Events on the US stock market in the past two weeks have bewildered experts and casual observers alike. It was a microcosm of disruptive innovation: what appeared at first to be a joke – Reddit users inflating a video game stock, creating memes as they went – soon provoked serious questions about the stability of financial markets in the face of a new influx of digital investors. How US regulators respond will shape the future of investing – and will reveal how much digital disruption the finance sector will tolerate.
The first sign that something unusual was afoot was a spasmodic spike in the share value of GameStop, a videogame rental provider who was not expected to flourish amid growing downloads. The company’s share price shot up from $39 to $347 in a matter of days, and then fell back down to $90.
This, it emerged, was the result of a ‘short-squeeze’, in which short-sellers who have bet on a company’s share price falling have to buy more of the stock to stem their losses, which in turn accelerates the spike. This was reportedly co-ordinated among users of commission-free investment apps Robinhood and EToro, in part through the Reddit forum r/WallStreetBets. Assets held by hedge fund Melvin Capital fell by $4.5bn in value as a result.
The episode took the financial establishment by surprise, says Suranga Chandratillake, a general partner at London-based venture capital firm Balderton Capital. “I don’t think the market realised that there were 12-year-olds in LA borrowing money from their parents and buying stocks and trading derivatives.”
Unsurprisingly, it has prompted calls for regulatory intervention. Yesterday, US Treasury Secretary Janet Yellen summoned the Securities and Exchange Commission (SEC), the Federal Reserve Board, the Federal Reserve Bank of New York and the Commodity Futures Trading Commission to discuss how the various regulators might collaborate on a such a response.
In a statement last week, the SEC said it was “closely monitoring and evaluating the extreme price volatility of certain stocks’ trading prices over the past several days to protect investors, to maintain fair, orderly and efficient markets and to facilitate capital information”.
The SEC’s statement suggested it was examining the role of hedge funds in stoking volatility, as well as looking for signs of market manipulation on social media. “We will act to protect retail investors when the facts demonstrate abusive or manipulative trading activity that is prohibited by the federal securities law,” it said.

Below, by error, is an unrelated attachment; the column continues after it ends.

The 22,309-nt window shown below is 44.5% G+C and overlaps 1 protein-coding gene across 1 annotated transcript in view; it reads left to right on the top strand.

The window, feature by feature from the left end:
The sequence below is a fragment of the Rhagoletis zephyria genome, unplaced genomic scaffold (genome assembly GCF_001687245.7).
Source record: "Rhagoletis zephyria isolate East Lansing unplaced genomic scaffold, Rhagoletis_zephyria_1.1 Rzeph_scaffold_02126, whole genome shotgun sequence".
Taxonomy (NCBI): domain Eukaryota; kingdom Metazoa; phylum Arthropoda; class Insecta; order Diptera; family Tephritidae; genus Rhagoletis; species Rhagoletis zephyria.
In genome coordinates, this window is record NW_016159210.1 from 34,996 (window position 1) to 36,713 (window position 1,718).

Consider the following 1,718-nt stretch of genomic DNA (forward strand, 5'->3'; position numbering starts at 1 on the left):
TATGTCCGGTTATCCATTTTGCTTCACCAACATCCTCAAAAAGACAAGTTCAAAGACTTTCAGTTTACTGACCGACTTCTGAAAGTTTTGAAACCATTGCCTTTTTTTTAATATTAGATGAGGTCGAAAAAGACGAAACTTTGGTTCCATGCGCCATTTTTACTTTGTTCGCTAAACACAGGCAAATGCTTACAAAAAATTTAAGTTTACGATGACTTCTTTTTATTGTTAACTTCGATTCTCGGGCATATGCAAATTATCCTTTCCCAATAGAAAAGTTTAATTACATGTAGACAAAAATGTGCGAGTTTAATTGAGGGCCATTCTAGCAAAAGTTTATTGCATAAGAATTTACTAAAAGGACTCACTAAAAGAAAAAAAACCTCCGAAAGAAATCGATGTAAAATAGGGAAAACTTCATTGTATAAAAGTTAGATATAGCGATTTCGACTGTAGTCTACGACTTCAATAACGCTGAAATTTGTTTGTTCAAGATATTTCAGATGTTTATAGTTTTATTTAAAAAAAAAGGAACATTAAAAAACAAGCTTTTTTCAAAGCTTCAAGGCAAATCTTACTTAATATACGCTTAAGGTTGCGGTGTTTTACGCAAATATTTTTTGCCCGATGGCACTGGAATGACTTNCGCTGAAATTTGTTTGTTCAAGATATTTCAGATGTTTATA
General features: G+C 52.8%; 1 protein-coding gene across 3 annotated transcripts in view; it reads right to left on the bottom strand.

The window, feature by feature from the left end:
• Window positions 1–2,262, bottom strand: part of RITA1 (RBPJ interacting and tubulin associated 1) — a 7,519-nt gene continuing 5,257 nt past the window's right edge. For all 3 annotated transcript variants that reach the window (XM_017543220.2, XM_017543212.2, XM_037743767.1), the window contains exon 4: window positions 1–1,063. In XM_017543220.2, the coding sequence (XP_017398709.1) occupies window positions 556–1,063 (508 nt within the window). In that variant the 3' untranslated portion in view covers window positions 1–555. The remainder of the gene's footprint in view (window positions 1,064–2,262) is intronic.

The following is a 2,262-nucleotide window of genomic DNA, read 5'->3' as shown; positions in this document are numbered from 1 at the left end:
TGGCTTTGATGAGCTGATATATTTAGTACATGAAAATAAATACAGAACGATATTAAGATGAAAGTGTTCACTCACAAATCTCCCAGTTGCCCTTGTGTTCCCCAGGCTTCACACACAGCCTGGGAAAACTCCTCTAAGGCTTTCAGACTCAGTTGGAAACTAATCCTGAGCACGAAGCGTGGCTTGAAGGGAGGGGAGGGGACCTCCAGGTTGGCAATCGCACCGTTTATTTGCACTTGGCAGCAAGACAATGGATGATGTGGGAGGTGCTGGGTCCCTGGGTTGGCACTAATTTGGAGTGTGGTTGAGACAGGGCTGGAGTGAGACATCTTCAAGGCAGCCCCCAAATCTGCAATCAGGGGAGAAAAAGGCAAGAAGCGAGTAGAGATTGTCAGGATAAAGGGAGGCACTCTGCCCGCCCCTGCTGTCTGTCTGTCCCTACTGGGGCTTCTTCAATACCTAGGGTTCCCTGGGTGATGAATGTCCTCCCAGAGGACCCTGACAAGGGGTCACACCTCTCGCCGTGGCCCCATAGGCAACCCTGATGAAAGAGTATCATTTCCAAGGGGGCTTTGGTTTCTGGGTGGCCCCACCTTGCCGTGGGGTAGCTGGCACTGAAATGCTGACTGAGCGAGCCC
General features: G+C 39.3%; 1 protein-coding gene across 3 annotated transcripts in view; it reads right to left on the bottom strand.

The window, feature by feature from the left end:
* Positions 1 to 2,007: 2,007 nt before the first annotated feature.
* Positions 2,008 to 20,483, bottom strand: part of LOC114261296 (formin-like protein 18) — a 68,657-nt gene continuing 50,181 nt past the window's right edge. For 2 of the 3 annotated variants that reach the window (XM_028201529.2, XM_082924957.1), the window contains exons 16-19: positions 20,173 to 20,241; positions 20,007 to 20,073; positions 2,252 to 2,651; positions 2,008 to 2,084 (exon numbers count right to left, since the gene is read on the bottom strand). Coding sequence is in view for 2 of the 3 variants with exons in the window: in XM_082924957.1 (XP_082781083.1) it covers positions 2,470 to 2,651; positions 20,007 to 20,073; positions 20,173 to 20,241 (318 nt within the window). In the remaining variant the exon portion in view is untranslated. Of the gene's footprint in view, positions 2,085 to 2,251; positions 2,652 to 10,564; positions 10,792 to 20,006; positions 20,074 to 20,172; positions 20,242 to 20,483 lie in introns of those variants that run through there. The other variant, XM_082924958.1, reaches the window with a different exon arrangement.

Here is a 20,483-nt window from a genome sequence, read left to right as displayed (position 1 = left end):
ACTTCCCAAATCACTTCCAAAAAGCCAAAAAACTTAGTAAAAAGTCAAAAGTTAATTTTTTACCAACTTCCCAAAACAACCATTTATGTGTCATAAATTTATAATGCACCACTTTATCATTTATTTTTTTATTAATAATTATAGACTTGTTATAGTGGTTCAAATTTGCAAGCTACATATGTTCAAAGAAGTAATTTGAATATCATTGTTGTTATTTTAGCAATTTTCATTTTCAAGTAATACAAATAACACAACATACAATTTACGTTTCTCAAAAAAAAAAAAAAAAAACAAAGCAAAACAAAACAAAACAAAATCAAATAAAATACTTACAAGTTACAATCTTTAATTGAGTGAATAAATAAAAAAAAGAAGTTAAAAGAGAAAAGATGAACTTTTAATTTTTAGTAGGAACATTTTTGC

How should regulators respond to Robinhood?
Nevertheless, Robinhood will be squarely in the regulators’ sites. It already has a reputation for attracting young and vulnerable investors. In June 2020, Forbes reported that a 20-year-old user committed suicide after suffering what appeared to be a $730,165 loss, saying in his final note that he had “no clue” of what he was doing.
Robinhood’s business model is comparable to social networks: the platform is free to use but it sells aggregate data to interested parties; in this case, professional investment houses, which stand to gain an advantage by seeing where the retail market is going.
Alistair Newton, the research vice-president and banking industry services director at Gartner, believes that a lot of users might be put off if they knew how the platforms make money. “If you explained to the general public what actually happens when you’re using one of those trading apps, the amount of data sharing that goes on, the way that data is used by third parties, that they really are fighting the big guys as a sole trader, I think a lot of people would be put off.”
One way to make the market safer for retail investors would be to require the platforms to be transparent about their business models, Newton says. “You could argue that some degree of regulation would make a level playing field, or at the very least would point out to participants in that space that you’re not playing on that level.”
He adds that, left unregulated, the free investment apps would extract all the value from the retail investment market without having to pay for the infrastructure that enables it. That would in turn disincentivise more established institutions from maintaining that infrastructure. “They won’t invest in the core technologies and then none of the core infrastructures will work because nobody’s invested in them.”
But Chandrattilake argues that cracking down on free investment apps – and the generation of investors they bring with them – would leave the markets poorer. “The more participants there are, the more sensible investors there are knowing what they’re doing, the healthier that market is and the more value that market will generate.”
And because the market stands to benefit from having more varied participants, it is within its interest to educate new players about its dangers. “It’s on the market to encourage widespread adoption and usage, and to do it in a safe, educated way. If it didn’t have all these investors doing this sort of thing, then hedge funds wouldn’t have a business, so it’s actually in everybody’s interest.”
Hedge funds who have lost billions of dollars are unlikely to see it that way. But the trend in regulating digital markets leans towards protecting consumers, Norton says. “If you look at the direction of travel for most regulatory things like GDPR, you look at PSD2 that came into Europe and open banking, most of it has ultimately been about the end consumer.”
He adds that the extent of the losses triggered by the GameStop episode mean some kind of response is inevitable, although it might not be immediate. “I think it gives more of an impetus for regulators to move.”